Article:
Southwark Council’s purchase of an £89 million commercial complex last month is likely to put it among the most expensive by local authorities, when compared to the most recent available data.
As the News reported last week, the council confirmed it had purchased Courage Yard, a commercial in Shad Thames at a meeting in December. The site had been on the market for £89million.
Figures obtained under the Freedom of Information Act by the Bureau of Investigative Journalists revealed the investments in commercial property by English local authorities from 2014-15 to 2018-19.
The most expensive recorded investment was an eye-watering £360 million for a former BP site by Spelthorne Borough Council in Surrey.
Yet the tenth most expensive investment – by Bournemouth Council for a retail park worth £46.9million – is nearly half the market value of Courage Yard.
The stats mean that Southwark Council’s purchase is likely to be among the most expensive by a local authority.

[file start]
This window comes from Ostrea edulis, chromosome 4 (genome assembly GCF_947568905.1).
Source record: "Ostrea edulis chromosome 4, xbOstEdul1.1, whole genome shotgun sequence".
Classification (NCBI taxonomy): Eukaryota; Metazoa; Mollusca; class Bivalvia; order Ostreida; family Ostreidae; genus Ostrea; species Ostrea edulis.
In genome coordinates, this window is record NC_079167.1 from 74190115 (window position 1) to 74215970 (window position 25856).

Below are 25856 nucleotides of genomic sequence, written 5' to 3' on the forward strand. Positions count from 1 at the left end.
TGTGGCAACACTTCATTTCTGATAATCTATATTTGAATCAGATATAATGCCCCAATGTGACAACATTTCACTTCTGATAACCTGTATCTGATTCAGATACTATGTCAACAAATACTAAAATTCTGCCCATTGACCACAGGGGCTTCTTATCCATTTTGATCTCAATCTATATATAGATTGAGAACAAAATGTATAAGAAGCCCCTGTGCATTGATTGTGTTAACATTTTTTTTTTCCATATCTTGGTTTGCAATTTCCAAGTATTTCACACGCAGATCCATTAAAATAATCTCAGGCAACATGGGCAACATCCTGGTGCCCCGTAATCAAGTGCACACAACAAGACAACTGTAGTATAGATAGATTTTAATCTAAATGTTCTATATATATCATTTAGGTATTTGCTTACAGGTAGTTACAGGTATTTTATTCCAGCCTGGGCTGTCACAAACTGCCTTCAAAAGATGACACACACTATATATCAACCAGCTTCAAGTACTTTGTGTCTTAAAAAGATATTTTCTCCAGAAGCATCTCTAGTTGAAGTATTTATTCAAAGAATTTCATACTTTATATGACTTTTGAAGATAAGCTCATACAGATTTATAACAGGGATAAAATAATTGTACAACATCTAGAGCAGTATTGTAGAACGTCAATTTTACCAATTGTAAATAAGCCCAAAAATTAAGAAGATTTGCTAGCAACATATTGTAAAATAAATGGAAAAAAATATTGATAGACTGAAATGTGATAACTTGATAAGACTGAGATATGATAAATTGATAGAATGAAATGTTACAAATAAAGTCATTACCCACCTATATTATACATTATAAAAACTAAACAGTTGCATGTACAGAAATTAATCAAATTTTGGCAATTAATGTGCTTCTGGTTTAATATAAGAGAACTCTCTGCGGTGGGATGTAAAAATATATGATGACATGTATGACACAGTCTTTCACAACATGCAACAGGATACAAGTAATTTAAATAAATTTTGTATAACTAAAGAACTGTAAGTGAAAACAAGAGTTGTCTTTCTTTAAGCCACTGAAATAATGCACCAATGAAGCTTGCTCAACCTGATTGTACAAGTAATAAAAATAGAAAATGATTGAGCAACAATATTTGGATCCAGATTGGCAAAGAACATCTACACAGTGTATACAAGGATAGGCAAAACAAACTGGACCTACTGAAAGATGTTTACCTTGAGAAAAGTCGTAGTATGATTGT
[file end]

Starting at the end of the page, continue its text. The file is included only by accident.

However, the amount that Southwark Council invested in commercial property over the same period is not yet available.
Other local authorities may have also obtained more expensive assets in a period the data does not cover or may not have responded to an FOI request.
At a meeting on Friday with opposition Liberal Democrat councillors, council officers said that the investment, signed off at a Cabinet meeting on December 11, was a sensible one.
The council expects the investment to net £5million a year in rental income, which it said would go towards funding frontline services.
The purchase was funded by recycled capital receipts, internal borrowing and external borrowing from the Public Works Loans Board, the council said.
Speaking last week, Cllr Victoria Mills, cabinet member for Finance, Performance and Brexit, said: “Income we receive from our commercial property portfolio is essential to help support our highly valued public services in this time of decreasing government funding.”
However, Cllr Anood Al-Samerai, leader of the opposition Lib Dems, said they would be pushing the council to “properly involve” residents in any future plans for the site, adding ward councillors were concerned by a lack of consultation before the purchase.